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Reconstitution, age estimation and expression of the Human Endogenous Retrovirus K113 with its original sequence present at the time of integration


Human endogenous retroviruses (HERVs) are remnants of infectious exogenous retroviruses that invaded the germ line of human ancestors and have since been amplified and vertically transmitted. HERV-K113, a provirus present in about 15% of humans is one of the most complete HERV-K(HML-2) elements known with open reading frames for all viral proteins. Nevertheless, it carries inactivating postinsertional mutations.

Results and conclusion

By aligning HERV-K113 with related human specific HERV-K elements, we localized 26 putative non-synonymous postinsertional mutations and reversed them by site-directed mutagenesis to reconstitute the original protein sequence. Using this approach, it was possible to re-establish reverse transcriptase activity, particle assembly as well as incorporation and fusogenic function of the envelope protein. Cell lines transfected with a plasmid expressing the reconstituted HERV-K113 produced and released C-type-like particles and reverse transcriptase activity. Protein expression and virus production was significantly enhanced by partial codon-optimization facilitating functional studies on the envelope protein and structural studies on viral morphology. Based on over 20 sequenced HERV-K113 ethnogeographic variants, their sequence variation and phylogeny of the postinsertional mutations will be presented which indicates an older age of this provirus and more frequent gene conversion events than expected.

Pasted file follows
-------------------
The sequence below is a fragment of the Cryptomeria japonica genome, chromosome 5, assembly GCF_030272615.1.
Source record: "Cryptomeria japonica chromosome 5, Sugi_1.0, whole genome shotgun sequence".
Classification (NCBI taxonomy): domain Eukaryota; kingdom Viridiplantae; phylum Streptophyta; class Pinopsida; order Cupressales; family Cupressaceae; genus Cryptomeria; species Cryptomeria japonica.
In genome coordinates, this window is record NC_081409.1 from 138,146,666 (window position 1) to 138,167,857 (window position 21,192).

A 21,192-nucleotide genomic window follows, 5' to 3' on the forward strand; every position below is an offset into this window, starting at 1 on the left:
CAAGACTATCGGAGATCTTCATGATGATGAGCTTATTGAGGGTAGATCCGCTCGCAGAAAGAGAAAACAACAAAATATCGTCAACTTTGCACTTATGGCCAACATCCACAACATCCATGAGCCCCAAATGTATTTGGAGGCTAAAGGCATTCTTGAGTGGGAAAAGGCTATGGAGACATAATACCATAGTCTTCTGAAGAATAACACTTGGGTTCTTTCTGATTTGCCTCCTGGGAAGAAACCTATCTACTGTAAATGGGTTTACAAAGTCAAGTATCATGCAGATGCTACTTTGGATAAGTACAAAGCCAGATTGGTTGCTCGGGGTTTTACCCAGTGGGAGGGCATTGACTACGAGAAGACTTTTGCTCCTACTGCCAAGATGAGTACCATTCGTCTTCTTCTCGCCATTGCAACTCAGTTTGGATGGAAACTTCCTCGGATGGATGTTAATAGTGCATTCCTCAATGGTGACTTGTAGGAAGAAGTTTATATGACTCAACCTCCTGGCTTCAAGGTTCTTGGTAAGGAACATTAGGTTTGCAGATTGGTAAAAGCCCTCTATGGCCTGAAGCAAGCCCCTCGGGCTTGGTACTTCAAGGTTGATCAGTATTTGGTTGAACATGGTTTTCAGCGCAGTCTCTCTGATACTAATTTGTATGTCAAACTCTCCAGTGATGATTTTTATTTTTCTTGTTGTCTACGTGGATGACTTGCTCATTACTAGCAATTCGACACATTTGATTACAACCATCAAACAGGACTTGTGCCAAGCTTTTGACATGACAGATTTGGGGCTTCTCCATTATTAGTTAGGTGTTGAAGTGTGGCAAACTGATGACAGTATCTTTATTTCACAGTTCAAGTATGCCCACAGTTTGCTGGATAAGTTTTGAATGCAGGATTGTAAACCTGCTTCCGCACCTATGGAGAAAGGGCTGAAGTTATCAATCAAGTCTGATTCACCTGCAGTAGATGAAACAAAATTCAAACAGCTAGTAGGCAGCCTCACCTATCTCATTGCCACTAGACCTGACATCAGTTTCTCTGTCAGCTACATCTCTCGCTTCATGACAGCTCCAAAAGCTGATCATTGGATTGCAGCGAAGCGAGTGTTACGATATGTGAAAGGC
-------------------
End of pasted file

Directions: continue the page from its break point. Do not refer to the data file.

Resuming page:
Author information

Correspondence to Norbert Bannert.

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Open Access This article is published under license to BioMed Central Ltd. This is an Open Access article is distributed under the terms of the Creative Commons Attribution 2.0 International License (, which permits unrestricted use, distribution, and reproduction in any medium, provided the original work is properly cited.

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About this article


  • Gene Conversion
  • Germ Line
  • Envelope Protein
  • Virus Production
  • Particle Assembly